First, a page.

Archive for October, 2012

Salman Rushdie’s Joseph Anton

October 10, 2012

A 650-page memoir is bound to be a little indulgent and self-obsessed, but Salman Rushdie’s Joseph Anton disappoints in almost every way imaginable. I have long been a fan of much of Rushdie’s fiction, particularly his use of magical realism that blends the realms of reality and fantasy in compelling ways. Rushdie’s life story also provides intrinsically interesting material as he went into hiding for over a decade in order to thwart the implementation of an Iranian fatwa demanding his death. Running from international assassins created immense hardships for Rushdie, and his book makes one strongly empathize with the author’s position. That justifies, maybe, 100 pages, and the rest is a mixture of the tedious and the banal.

One major flaw in the work is Rushdie’s lack of insight into religious matters. This is unsurprising perhaps. I have always thought that the most problematic aspect of The Satanic Verses is not its offense to religion but rather its totally superficial treatment of Islam. The novel is simply bad rather than blasphemous. Rushdie has made no progress it seems and still fails to engage with religion in any substantive way. In this sense, Rushdie seems to entirely miss that part of what frustrated the public during the fatwa years was that the battle was fought over somebody who doesn’t have anything to contribute to discussions about faith in the modern world. This in no way lessens the value of Rushdie’s life or the importance of him receiving police protection, but it does make one lament a missed opportunity.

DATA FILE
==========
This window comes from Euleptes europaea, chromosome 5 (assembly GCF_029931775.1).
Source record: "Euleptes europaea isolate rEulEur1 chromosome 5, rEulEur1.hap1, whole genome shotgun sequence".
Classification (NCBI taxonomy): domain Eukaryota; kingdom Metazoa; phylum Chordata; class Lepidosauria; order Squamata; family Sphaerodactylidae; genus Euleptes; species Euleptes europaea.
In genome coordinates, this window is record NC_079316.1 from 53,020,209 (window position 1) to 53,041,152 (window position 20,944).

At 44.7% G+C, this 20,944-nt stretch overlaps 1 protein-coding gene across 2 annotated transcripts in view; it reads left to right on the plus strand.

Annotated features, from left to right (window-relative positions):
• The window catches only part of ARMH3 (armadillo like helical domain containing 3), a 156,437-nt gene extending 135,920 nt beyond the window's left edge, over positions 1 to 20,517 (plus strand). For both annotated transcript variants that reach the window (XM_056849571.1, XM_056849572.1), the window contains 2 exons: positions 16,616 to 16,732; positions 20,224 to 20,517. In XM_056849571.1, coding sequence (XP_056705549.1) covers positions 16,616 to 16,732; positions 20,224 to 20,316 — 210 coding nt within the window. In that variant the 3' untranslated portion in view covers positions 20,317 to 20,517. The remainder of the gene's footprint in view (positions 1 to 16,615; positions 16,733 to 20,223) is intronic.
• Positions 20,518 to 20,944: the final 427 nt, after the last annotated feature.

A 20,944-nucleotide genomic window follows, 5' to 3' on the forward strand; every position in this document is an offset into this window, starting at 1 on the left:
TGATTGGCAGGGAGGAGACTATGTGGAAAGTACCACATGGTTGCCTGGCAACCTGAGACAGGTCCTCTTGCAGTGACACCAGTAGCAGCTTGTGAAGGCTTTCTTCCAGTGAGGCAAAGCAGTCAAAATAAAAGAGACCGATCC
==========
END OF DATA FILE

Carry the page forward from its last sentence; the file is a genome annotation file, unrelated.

Rushdie also offers little in the way of discerning political commentary in his memoirs. He passionately and eloquently defends free speech, which is a redeeming aspect of the book. But he fails to elaborate on what that free speech means and what we can do with it. I will defend the right of Rushdie and anybody else to express themselves as they see fit, no matter how upsetting it may be. But it is much more fulfilling to hear interesting ideas rather than repetitive proclamations of self-righteousness.

Last, Rushdie focuses an immense amount in Joseph Anton on his personal life and friendships. The lurid details of the 1980s-90s publishing world will interest some, and for the rest there is his series of failed relationships with women. For an author that displays such wonderful and captivating imagination in his fiction, Rushdie exhibits a total absence of creativity in his personal life. He openly admits to lacking any moral backbone but does not even provide any interesting reflections on this character flaw. Here he comes across as simply a sad, pitiable man.

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